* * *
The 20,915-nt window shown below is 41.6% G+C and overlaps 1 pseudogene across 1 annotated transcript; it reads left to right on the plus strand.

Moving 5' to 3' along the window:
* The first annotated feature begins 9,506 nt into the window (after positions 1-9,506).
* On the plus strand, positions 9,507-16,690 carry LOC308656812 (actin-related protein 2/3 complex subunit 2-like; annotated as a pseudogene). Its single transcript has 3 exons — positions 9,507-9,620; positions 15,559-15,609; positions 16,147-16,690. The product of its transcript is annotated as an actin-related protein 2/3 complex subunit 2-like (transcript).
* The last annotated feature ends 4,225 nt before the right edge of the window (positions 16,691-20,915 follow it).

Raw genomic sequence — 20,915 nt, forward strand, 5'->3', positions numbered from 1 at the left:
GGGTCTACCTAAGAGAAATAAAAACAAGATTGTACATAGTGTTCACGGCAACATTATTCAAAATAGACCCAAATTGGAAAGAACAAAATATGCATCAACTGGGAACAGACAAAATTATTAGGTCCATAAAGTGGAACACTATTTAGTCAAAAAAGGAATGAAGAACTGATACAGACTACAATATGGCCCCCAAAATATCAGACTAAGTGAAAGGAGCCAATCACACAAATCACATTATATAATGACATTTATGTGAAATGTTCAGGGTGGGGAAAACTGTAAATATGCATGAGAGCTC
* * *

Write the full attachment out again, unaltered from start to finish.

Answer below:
The 20,915-nt window shown below is 41.6% G+C and overlaps 1 pseudogene across 1 annotated transcript; it reads left to right on the plus strand.

Moving 5' to 3' along the window:
* The first annotated feature begins 9,506 nt into the window (after positions 1-9,506).
* On the plus strand, positions 9,507-16,690 carry LOC308656812 (actin-related protein 2/3 complex subunit 2-like; annotated as a pseudogene). Its single transcript has 3 exons — positions 9,507-9,620; positions 15,559-15,609; positions 16,147-16,690. The product of its transcript is annotated as an actin-related protein 2/3 complex subunit 2-like (transcript).
* The last annotated feature ends 4,225 nt before the right edge of the window (positions 16,691-20,915 follow it).

Raw genomic sequence — 20,915 nt, forward strand, 5'->3', positions numbered from 1 at the left:
GGGTCTACCTAAGAGAAATAAAAACAAGATTGTACATAGTGTTCACGGCAACATTATTCAAAATAGACCCAAATTGGAAAGAACAAAATATGCATCAACTGGGAACAGACAAAATTATTAGGTCCATAAAGTGGAACACTATTTAGTCAAAAAAGGAATGAAGAACTGATACAGACTACAATATGGCCCCCAAAATATCAGACTAAGTGAAAGGAGCCAATCACACAAATCACATTATATAATGACATTTATGTGAAATGTTCAGGGTGGGGAAAACTGTAAATATGCATGAGAGCTC